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Emil Sutovsky vs Konstantin Sakaev
European Championship (2001), Ohrid MKD, rd 12, Jun-13
French Defense: Classical. Steinitz Variation (C14)  ·  1-0



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Kibitzer's Corner
Premium Chessgames Member
  notyetagm: 32 ♖xe5!, a very nasty move transposition by Sutovsky. Black had been expecting nothing more than 32 ♘xe5+?! fxe5+ 33 ♖xe5 ♖gd8, hanging on to the d5-pawn with an equal material endgame. <But Sutovsky noticed that the piece that he really wanted to put on e5, the piece that would be really dangerous on e5, was the knight and not the rook>. The knight arriving on e5 forks the Black king and the Black d7-rook which defends the d5-pawn. By playing 32 ♘xe5+?!, taking e5 first with the knight, Black can meet the threat of removing the guardian of the d5-pawn (the d7-rook) by simply playing 32 ... fxe5+, as given above. But by taking the e5-square <first> with the rook (32 ♖xe5!) and <then> with the knight (33 ♘xe5+), Black can no longer meet the threat of removal of the guard of the d5-pawn by 34 ♘xd7 because the f6-pawn cannot keep both the White rook <and> the White knight off of the e5-square.

So instead of material equality, Sutovsky ends up with an extra pawn, which he converts into a full point by playing a fine rook and pawn endgame (41 a4!). <This kind of tactical awareness is the difference between a half-point and a win>.

30 ... ♘d7? 31 ♗xd7 ♖xd7 (31 ... ♘xd7?? 32 ♖e7#) 32 ♖xe5! fxe5+ 33 ♘xe5+ ♔e6 34 ♘xd7 ♔xd7 35 ♖xd5+

Premium Chessgames Member
  notyetagm: White to play: 32 ?

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This position features one of the first <RELOADERS> that I encountered. Here White would like to <KNIGHT FORK> the Black d7-rook and Black f7-king with 32 ♘g6xe5+. But the Black f6-pawn keeps the White g6-knight out of e5.

<<>So for White to occupy the e5-square with the White g6-knight, White must -first- occupy this square with a -different- piece, mainly the White e1-rook, -then- White can occupy the e5-square with the piece that he -really- wants on e5, the White g6-knight.>

Sutovsky (White) played the brilliant 32 ♖e1x♘e5!, leaving Sakaev (Black) shocked that he missed this tactic (New In Chess magazine).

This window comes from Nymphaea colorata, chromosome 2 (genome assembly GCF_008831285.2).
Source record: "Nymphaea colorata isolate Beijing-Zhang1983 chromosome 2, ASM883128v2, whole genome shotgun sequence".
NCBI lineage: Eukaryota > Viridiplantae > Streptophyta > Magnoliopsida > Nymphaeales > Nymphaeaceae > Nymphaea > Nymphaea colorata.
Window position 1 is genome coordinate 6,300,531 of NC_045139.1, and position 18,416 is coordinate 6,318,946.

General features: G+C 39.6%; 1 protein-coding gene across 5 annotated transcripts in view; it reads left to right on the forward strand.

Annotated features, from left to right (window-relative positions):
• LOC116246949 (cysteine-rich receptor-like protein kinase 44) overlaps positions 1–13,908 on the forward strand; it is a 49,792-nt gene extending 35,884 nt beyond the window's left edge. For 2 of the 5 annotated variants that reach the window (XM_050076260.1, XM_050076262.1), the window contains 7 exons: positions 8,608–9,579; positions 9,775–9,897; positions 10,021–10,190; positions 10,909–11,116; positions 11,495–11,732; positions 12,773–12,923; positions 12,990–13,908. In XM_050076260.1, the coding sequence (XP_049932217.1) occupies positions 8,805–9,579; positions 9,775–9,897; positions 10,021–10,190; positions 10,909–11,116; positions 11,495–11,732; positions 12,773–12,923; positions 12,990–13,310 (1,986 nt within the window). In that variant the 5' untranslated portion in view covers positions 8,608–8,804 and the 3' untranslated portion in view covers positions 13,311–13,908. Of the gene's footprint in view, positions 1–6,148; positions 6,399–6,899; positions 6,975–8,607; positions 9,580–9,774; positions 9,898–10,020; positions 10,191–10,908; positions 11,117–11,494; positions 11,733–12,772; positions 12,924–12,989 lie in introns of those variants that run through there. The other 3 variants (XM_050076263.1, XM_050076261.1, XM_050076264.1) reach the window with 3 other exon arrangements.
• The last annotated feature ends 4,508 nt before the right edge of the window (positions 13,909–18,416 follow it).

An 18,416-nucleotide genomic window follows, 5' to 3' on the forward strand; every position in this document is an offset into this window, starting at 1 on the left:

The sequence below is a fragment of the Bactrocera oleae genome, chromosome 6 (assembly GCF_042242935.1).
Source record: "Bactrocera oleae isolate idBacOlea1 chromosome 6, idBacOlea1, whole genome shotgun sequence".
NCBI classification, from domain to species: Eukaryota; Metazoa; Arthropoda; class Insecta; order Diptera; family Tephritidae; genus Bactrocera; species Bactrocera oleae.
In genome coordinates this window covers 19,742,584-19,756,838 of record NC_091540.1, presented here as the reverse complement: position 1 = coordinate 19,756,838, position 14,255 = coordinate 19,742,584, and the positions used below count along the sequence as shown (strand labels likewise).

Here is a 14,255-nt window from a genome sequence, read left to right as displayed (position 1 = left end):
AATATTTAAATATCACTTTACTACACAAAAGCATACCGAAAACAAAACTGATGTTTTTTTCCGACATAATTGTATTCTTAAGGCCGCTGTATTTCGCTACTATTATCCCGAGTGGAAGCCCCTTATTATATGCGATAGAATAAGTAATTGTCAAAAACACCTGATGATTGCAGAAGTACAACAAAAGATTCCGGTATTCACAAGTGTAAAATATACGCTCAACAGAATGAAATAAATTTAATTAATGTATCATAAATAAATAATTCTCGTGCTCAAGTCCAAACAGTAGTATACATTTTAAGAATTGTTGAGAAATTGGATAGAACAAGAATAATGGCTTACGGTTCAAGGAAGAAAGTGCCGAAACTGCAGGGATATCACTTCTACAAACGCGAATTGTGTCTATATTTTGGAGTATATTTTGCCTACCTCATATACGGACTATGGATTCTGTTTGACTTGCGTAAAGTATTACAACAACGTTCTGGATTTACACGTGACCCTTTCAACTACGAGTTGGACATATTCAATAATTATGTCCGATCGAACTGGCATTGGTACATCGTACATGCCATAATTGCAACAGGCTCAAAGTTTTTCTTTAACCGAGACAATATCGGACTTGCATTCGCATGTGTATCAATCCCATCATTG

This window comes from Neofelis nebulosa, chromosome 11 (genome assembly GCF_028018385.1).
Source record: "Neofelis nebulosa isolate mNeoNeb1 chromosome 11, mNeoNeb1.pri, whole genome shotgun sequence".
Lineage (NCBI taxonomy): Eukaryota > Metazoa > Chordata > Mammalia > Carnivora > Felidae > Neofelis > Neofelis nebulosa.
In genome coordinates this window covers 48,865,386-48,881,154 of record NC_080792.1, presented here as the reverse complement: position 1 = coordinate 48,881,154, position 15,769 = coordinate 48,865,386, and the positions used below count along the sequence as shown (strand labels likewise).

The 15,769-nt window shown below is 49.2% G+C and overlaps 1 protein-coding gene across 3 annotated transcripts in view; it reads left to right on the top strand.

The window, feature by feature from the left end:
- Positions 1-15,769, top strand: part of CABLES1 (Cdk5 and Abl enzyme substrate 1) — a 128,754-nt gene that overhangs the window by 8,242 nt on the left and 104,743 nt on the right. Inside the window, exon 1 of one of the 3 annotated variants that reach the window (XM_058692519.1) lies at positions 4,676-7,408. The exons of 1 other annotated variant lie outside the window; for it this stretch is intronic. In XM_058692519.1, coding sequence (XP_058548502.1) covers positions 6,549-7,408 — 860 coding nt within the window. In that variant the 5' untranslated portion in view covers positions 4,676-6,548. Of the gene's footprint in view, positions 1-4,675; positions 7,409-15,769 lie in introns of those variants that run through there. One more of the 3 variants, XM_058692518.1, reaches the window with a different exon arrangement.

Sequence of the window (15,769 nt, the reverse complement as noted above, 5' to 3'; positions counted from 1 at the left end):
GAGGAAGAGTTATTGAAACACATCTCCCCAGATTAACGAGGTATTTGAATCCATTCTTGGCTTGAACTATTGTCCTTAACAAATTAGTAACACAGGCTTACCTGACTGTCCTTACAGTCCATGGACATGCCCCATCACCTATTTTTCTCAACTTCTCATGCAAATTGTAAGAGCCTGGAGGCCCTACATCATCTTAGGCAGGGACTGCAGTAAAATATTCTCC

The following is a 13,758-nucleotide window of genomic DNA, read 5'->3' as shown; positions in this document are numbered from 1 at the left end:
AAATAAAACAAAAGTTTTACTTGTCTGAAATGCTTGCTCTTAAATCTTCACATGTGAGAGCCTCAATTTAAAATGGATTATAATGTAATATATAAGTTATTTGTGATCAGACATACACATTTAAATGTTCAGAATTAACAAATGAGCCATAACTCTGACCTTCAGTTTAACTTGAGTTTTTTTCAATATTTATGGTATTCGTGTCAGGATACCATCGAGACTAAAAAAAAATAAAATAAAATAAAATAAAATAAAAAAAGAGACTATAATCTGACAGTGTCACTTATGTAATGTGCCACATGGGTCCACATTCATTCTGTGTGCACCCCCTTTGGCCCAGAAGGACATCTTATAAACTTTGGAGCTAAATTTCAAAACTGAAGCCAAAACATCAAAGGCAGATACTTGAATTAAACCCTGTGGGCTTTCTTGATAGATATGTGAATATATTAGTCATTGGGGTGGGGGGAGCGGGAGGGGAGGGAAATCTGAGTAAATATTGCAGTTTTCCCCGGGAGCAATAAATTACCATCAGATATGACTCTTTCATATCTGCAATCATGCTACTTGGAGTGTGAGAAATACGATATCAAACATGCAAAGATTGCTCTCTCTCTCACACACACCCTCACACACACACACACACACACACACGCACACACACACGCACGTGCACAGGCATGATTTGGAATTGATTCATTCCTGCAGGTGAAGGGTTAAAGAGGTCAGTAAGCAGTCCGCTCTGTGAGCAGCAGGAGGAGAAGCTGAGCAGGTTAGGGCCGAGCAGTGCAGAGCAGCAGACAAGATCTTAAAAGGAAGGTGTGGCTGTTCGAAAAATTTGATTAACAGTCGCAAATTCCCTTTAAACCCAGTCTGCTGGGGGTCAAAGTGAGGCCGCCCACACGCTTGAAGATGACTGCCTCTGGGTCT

Position after 32 ♖e1x♘e5!

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The point is that in contrast to playing the obvious 32 ♘g6x♘e5?!, 32 ♖e1x♘e5! leads to the win of an -additional- pawn after 32 ... f6x♖e5 33 ♘g6xe5+ <reloading on e5> ♔f7-e6 34 ♘e5x♖d7 ♔e6x♘d7 35 ♖d1xd5+, shown below.

Position after 32 ... f6x♖e5 33 ♘g6xe5+ <reloading on e5>

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Position after 33 ... ♔f7-e6 34 ♘e5x♖d7 ♔e6x♘d7 35 ♖d1xd5+

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Premium Chessgames Member
  notyetagm: <CONT'D> Sutovsky then played an excellent rook ending to convert the extra pawn that he stole in broad daylight with his brilliant <RELOADER> 32 ♖e1x♘e5!.
Premium Chessgames Member
  notyetagm: 32 ?

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A beautiful tactical shot by Sutovsky, 32 ♖e1x♘e5! <reload>.

32 ♖e1x♘e5!

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Premium Chessgames Member
  notyetagm: 32 ?

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32 ♖e1x♘e5! (not 32 ♘g6x♘e5+?! =) <reload: e5>

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One of my favorite <RELOADERS>, Sutovsky's 32 ♖e1x♘e5!, which was instrumental in Sutovsky winning the 2001 European Individual Chess Championship at Ohrid.

Premium Chessgames Member
  notyetagm: Game Collection: RELOADING EXPLAINED

Sutovsky vs Sakaev, 2001 32 Re1xNe5! g6-knight on e5-base, e1-rook on Black e5-knight

Premium Chessgames Member

Sutovsky vs Sakaev, 2001 Sakaev intended 33 ... Rg8-d8 to hang onto the weak d5-pawn

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Premium Chessgames Member
  plang: Played in the 12th round (out of 13) of this Swiss tournament. Sakaev offered a draw with 11..b5 but Sutovsky declined and this win was instrumental in his shared first place with Ponomariov.

Sutovsky on 14 Qf2!?:
"An interesting approach. As I already wrote, the endgame didn't look very promising to me, but... this was a few moves earlier, when his pawn was on h7. Now, after h7-h6, the only black plan (f7-f6) will have the drawback of a weak g6 square, which will serve as an outpost for both White's knight and bishop."

Still, he considered 14 Rh3!? followed by Rg3 as a possibly stronger alternative. Sutovsky was critical of 16 g4? recommending instead 16 Rh4 with the idea of 16..f6 17 exf..gxf 18 Rg4+ and Rg6. 23 Nf5 led to a clear White control of the light squares. White was patient not taking the d-pawn prematurely; 27..d4 28 Bb3..Rfe8 29 Ng6+..Kd6 30 Rxd4+..Kc7 31 Rde4 would have been strong for White. 30..Nbd7? was an error; 30..d4 would have maintained a dynamic equality. Sutovsky thought that Black should have played 35..Kc6 preventing White from playing Kc5.

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